Men found guilty of dating website scam

08/09/2014

Monty Emu, 28, of Southsea and Adewunmi Nusi, 26, of Hermitage (Berkshire) were today found guilty at Winchester Crown Court of money laundering. Emmanuel Oko, 29 and Chukwuka Ugwu, 28, both of Southsea pleaded guilty before the trial to money laundering. Emmanuel Oko also pleaded guilty to fraud by false representation.

Following the convictions, Simon Edwards, Principal Crown Advocate for the Crown Prosecution Service in Wessex said: "Emmanuel Oko conspired together with others to defraud vulnerable women seeking love on Match.com.

"The type of declaration of love that the defendants in this case used to target emotionally vulnerable woman on Match.com. was: I knew our friendship would grow from the first day we spoke but neither one of us could imagine the love exploding, now thundering into our hearts.

"In total the victims handed over £220,000 and one victim about £174,000 to the defendants.

"The jury at Winchester Crown Court heard how Oko and others conspired together to set up fake profiles to defraud women seeking love on a dating website.

"Like any conmen, Oko and others devised a fairly straightforward conspiracy and its success depended on the trust and co-operation on the victims in this case, who it is fair to say were financially and to an extent emotionally vulnerable.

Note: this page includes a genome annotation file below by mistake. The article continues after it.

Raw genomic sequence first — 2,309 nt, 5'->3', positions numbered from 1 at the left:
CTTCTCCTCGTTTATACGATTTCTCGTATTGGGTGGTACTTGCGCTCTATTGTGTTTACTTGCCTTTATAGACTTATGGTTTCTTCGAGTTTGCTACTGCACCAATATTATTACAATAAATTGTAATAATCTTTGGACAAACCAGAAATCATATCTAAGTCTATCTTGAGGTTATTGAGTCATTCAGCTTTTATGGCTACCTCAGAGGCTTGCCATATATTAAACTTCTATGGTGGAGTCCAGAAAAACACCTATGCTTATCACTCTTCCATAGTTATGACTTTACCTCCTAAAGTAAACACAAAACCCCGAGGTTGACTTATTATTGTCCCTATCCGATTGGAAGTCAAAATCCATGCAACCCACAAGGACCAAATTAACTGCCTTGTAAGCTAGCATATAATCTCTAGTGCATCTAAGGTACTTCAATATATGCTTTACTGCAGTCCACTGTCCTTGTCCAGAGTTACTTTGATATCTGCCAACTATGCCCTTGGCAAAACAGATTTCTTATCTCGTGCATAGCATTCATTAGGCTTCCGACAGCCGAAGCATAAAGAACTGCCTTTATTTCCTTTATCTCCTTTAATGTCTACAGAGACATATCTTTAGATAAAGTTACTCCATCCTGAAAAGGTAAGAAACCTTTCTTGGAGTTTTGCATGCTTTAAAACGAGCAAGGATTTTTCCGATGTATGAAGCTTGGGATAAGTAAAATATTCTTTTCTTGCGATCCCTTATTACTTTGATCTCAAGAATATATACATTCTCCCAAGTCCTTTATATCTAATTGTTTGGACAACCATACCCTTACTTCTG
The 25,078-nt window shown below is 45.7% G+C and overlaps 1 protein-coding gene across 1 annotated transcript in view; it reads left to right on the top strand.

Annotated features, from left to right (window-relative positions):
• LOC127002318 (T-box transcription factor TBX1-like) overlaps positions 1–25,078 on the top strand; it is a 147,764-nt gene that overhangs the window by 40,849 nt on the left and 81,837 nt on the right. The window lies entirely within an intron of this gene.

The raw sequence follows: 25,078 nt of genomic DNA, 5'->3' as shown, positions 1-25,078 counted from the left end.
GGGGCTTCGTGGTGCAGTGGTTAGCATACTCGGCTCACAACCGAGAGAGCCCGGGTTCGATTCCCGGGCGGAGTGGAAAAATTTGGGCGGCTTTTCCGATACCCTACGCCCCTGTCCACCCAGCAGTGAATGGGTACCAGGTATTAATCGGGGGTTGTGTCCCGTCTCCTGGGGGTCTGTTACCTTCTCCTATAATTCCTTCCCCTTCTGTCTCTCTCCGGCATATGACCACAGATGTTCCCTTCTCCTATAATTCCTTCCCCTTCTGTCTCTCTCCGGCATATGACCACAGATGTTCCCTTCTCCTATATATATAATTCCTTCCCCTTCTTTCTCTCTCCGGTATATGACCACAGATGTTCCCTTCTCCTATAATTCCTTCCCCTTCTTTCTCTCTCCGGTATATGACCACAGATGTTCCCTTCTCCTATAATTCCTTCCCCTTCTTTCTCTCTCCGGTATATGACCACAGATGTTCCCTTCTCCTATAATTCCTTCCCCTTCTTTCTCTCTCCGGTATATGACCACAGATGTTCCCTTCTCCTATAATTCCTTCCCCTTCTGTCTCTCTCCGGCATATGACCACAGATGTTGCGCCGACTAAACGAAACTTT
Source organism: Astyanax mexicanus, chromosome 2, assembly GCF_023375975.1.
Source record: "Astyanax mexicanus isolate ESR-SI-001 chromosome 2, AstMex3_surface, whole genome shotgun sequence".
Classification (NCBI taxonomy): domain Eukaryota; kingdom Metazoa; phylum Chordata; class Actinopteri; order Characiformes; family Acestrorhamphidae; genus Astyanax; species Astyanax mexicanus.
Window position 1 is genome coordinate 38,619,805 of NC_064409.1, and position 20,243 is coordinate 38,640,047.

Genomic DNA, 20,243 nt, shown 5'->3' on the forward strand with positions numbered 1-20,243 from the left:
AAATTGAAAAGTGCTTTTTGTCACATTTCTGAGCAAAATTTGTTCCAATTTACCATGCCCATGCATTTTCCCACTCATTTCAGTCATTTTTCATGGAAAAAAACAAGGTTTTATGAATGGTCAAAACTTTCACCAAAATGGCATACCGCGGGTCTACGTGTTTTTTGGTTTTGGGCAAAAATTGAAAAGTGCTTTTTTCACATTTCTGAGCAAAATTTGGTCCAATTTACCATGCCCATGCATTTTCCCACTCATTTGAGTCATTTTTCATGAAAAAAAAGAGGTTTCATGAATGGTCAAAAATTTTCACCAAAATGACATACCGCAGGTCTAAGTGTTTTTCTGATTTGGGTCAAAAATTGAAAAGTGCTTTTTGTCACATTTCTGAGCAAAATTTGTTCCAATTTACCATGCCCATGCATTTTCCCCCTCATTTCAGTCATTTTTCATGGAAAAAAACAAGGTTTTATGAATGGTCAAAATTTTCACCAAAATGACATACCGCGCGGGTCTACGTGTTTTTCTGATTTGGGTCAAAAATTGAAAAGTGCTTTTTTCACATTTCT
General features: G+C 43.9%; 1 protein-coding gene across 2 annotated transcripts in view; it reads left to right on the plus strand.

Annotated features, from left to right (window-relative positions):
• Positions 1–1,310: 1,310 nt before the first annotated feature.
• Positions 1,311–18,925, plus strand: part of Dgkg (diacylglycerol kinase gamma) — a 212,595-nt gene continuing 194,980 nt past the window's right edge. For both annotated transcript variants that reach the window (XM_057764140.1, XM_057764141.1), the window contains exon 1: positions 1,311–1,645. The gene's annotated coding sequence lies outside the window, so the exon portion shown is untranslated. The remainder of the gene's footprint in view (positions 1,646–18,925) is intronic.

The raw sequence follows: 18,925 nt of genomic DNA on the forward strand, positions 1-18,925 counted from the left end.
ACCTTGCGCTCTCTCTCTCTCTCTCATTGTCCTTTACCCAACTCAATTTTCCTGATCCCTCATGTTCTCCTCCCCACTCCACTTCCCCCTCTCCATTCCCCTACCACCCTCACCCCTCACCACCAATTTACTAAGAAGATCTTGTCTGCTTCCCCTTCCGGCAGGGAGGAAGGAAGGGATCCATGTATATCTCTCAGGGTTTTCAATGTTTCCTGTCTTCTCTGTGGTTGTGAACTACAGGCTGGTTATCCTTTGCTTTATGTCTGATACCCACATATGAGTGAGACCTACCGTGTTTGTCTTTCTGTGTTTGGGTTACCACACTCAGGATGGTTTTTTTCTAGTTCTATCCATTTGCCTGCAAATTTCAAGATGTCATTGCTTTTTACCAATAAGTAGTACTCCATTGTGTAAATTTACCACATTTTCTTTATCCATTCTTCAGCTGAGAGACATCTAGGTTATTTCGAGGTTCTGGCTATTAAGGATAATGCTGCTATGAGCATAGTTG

"Oko and others exploited the womens vulnerability by sending protestations of love and affectionate messages to ensure financial reward for the conspirators and those who were laundering the money. They applied the same method to several victims and often by using the same email to a number of recipients, thus increasing their opportunities to draw in further victims.

"The fake profile was in the name of James Richards, who of course was a fictitious character; the story was that he was due to inherit £1.5m following the death of his father.  The story continued that the money was in a bank in India and James Richards needed cash to help free it up.

"The victims were sent as supporting proof copies of fake passports and details of a 'Rod Thompson' of Quality Solicitors.  Whilst this organisation does exist, there had never been an employee called Rod Thompson.  Once again, Oko and others went to great lengths to defraud the victims who gave sums ranging from £700 to £164,000.

"The payments by the victims ceased either when the demands ceased or the donors realised they were being defrauded

"After hearing the prosecution and the defence case, the jury was satisfied that the defendants were guilty of money laundering.

"We hope that with these convictions, the victims in this case who lost considerable amount of money and understandably could have lost confidence in themselves will be able to move on with their lives now that the offenders have been brought before the court.

"We will now apply to the court for confiscation of the proceeds of their offending." 

Hampshire Constabulary Detective Constable Darrin Carey said: "These verdicts should send out a clear message to people who think they can hide behind fake profiles and carry out these scams again and again, that they will be caught and dealt with by the courts."